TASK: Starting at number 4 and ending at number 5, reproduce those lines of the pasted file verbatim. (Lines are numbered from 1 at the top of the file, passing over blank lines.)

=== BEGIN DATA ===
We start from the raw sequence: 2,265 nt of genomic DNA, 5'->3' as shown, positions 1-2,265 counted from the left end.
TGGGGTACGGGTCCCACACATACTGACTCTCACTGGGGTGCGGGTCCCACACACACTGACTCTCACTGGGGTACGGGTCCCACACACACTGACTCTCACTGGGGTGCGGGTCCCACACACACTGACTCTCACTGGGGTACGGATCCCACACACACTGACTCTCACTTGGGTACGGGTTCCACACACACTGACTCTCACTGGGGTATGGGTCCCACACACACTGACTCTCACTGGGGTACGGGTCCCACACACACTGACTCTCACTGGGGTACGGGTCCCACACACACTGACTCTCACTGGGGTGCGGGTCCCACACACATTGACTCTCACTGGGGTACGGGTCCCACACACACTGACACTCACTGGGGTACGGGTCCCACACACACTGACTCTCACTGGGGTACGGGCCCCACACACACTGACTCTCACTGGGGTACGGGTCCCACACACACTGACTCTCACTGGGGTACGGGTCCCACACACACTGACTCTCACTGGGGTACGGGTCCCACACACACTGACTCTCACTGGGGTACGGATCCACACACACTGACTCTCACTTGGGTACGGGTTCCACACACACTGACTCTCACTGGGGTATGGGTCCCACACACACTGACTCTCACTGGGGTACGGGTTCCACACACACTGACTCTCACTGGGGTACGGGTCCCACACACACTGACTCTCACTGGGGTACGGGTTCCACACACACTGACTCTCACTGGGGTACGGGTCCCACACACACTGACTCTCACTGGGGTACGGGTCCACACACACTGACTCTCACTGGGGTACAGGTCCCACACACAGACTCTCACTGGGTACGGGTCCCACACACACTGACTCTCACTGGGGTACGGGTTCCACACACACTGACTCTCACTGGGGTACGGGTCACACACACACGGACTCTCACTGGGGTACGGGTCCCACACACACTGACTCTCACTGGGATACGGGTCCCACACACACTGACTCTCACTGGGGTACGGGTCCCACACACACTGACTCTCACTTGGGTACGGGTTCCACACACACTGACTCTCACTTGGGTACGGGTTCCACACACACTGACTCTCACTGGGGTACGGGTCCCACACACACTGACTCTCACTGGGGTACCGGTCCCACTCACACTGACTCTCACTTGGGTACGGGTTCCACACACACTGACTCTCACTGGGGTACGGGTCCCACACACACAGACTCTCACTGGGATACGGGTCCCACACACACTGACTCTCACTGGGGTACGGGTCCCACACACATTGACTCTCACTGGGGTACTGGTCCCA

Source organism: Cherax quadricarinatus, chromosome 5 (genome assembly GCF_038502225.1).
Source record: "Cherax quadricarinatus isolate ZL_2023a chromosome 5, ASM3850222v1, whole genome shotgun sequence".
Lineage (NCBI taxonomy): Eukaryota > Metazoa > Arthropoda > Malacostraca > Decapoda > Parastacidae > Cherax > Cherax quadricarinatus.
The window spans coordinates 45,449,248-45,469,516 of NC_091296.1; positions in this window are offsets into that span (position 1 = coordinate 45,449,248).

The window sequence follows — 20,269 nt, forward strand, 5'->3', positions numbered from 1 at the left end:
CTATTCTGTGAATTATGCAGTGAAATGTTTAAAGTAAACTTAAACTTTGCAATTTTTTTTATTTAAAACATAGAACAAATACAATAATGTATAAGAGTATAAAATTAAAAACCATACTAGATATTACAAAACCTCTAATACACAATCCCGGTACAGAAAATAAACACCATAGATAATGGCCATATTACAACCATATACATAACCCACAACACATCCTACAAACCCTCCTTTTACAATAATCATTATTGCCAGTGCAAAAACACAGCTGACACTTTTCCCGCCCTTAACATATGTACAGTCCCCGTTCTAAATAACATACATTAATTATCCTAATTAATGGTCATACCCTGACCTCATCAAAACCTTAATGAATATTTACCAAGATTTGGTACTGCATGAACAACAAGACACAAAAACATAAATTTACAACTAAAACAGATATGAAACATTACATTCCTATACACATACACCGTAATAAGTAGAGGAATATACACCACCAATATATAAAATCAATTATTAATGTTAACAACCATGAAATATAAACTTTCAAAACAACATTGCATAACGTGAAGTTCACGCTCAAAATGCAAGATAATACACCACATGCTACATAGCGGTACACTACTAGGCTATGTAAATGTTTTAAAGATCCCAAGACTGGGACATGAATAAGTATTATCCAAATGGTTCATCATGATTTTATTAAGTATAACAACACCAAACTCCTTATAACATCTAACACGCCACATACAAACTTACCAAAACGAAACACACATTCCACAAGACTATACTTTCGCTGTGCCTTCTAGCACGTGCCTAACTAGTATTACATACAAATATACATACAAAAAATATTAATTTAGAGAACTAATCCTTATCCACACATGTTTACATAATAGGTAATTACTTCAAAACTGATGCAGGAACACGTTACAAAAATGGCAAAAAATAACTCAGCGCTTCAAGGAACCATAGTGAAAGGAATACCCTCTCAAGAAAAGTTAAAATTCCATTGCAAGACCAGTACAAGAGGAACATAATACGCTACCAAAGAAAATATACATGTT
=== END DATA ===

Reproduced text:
Source record: "Cherax quadricarinatus isolate ZL_2023a chromosome 5, ASM3850222v1, whole genome shotgun sequence".
Lineage (NCBI taxonomy): Eukaryota > Metazoa > Arthropoda > Malacostraca > Decapoda > Parastacidae > Cherax > Cherax quadricarinatus.